I created my first website in 1996 using Macromedia Cyberstudio (which was bought by Adobe
Last week we gave an overview and in-depth analysis about Goals and Conversions, laying the foundation and how to set them up based on the goals of your business. This week we are going to talk about Google Analytics Reporting and specifically Acquisition Reports, Audience and Behavior Reports.
These are the reports that as a business owner you should pay attention to and revisit twice per month at a minimum.
First we’re going to talk about the Acquisition Report. The Acquisition Report helps a business:
- Understand how people find your web site, or app
- Helps you identify which sources are sending you quality traffic; meaning:
- Traffic that you want to come to your web site and do something such as view your products, consume your content and hopefully click and ‘buy’.
- However if you’re a brick and mortar business maybe you want people to view your products or services and then either call or visit your location.
- Understand where to focus and how to manage your advertising efforts.
Acquisition Reports can be broken out by:
- Campaign – Adwords or custom campaigns…Paid campaigns.
- Source – Where your traffic is coming from. It could be from a search engine (Google or Yahoo or Bing), a referring site (Facebook, Twitter, YouTube), a newsletter or someone who enters your URL or website name (direct)
- Medium – Organic, such as Google; Referral, such as from social media..Facebook, or None, or a direct search.
- Source/Medium – A view using both Source and Medium
- Other or More – Various attributes or properties from fields such as Acquisition, Behavior, Technology and Users.
The Acquisitions/All Traffic report identifies the sources all of the traffic that comes to your web site along with the medium
- Number of Sessions – Visits
- % of New Sessions
- New Users – Number of…
- Bounce Rate –
- Pages per Session –
- Avg Session Duration –
- And Conversions – If you have Goals set up in analytics.
In this example, the #1 source of traffic for the specified dates came from Google and the medium was organic; that means that it was a basic search, it was not a paid search using Google Adwords/keywords you designate.
There is so much useful information via the Acquisitions Reports we recommend you familiarize yourself with Overview and the All Traffic views to get a good understanding of the info this report can provide, then move on to more complex reporting.
Next we look at Audience reports. This report provides information on:
- Demographics & Interests– Including Age and Gender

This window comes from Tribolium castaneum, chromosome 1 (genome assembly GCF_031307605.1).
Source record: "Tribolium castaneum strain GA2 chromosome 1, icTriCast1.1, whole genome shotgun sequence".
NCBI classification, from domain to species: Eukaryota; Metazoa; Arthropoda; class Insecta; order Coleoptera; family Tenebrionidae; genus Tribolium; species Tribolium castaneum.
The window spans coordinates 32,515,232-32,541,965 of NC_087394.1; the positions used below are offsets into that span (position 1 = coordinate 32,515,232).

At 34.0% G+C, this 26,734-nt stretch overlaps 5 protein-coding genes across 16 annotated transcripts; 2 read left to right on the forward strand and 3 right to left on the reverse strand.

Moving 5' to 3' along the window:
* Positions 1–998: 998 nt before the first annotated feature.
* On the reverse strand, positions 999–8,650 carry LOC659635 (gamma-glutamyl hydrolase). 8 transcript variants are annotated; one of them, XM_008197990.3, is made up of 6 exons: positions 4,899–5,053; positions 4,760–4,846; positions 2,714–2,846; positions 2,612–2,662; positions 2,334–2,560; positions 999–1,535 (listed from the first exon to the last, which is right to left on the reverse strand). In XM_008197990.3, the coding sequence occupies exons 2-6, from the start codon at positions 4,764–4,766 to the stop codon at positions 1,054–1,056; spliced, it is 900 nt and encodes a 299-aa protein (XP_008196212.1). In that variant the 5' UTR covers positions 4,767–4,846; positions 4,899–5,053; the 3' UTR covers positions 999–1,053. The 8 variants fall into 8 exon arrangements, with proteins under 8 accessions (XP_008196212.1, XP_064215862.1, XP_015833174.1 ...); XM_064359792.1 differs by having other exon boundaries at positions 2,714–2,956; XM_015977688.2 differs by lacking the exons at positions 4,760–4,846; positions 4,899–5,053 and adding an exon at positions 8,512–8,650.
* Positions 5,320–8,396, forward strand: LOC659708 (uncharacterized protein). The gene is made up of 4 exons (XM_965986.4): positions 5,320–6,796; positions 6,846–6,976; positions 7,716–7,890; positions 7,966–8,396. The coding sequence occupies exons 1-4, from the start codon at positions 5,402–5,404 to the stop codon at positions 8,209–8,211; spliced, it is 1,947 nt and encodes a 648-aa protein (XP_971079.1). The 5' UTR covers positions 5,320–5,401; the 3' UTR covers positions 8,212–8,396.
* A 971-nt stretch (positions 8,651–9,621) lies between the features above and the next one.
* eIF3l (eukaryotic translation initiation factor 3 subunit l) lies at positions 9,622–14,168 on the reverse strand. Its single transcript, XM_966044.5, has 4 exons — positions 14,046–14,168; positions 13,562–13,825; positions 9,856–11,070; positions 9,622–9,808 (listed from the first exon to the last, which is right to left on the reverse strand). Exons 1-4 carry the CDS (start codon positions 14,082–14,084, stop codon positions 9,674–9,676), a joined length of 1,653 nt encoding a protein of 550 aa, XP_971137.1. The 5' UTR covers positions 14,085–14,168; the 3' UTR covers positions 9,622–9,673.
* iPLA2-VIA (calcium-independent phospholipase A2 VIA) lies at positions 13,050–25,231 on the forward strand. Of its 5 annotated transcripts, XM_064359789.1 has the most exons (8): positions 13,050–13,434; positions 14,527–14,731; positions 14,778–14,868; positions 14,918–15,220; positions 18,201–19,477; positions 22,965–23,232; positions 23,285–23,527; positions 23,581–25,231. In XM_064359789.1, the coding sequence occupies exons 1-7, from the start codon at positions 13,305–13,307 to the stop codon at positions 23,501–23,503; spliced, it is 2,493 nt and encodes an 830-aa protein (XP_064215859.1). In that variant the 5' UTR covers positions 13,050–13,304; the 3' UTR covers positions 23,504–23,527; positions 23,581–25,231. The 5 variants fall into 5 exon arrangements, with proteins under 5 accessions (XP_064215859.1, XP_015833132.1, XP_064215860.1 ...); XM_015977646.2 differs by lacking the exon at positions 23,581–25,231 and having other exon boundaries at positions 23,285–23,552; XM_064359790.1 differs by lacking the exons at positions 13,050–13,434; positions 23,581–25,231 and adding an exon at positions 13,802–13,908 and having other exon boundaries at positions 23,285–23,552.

- Geo – Including geographic Location and Language
***You have to have advanced tracking set-up to capture demographics, interests but Google makes it very easy and provides you with the proper tracking code that you copy over into the code on your website**
- Behavior –
◦ New visitor’s vs Returning visitors
◦ Frequency and Recency – How
◦ And Engagement – How long in seconds was the duration of a visitors stay
- Technology – Browser and Operating Systems used – Example: Internet Explorer and Windows OS
- Mobile – Including an Overview between devices on desktop, tablet or smartphone and
- Devices – iPad, Android tablet, etc
- Taking a look at Overview, it breaks down to:
- Number of Sessions during the dates specified
- The number of Users visiting your site at viewed at least one page
- Total Number of Pageviews
- Average number of pages viewed & avg length of each page viewed
- Average length of time on site
- Bounce Rate – Percentage of people that land on a single page and take no action or visit another page, they just leave.
- % of New Sessions – The percentage of all new sessions that were new visitors
Finally we take a look at the Behavior Report which deals with how visitors interact with the site’s pages. We’ll look at Overview and Behavior Flow….
- Overview – fairly self-explanatory – It’s an overall look at the most active pages on your web site that features
- Pageviews – The total number of pages visited.
- Unique Pageviews – The number of times a page was viewed at least once.
- Avg Time on Page: The average amount of time a visitor spent viewing a page.
- Bounce Rate: Percentage of single page visits that resulted in no action being taken and immediately left the page without viewing anything else on the site.
- Exit Percentage: Percentage of how often users exit from the page or pages sets they were viewing.
- And then finally we’ll look at the Behavior Flow of your pages.
This is configurable and in this case, the graph illustrates when visitors landed on a page and where they went after that, then after that and then finally when and where they exited the site.
The red areas indicate where the visitor jumped off of the page.
If you have a high amount of visitors dropping off a single page most likely it’s because:
- The page was possibly hard to navigate
- Or the visitor didn’t know where to go from that point
- Or it wasn’t clear where to go.
So there you have it three reports and why we believe these are the most important reports to focus on when you’re getting started with Google Analytics.
This week’s Happy Hour Recap was filmed at The Willoughby Brewing Company.
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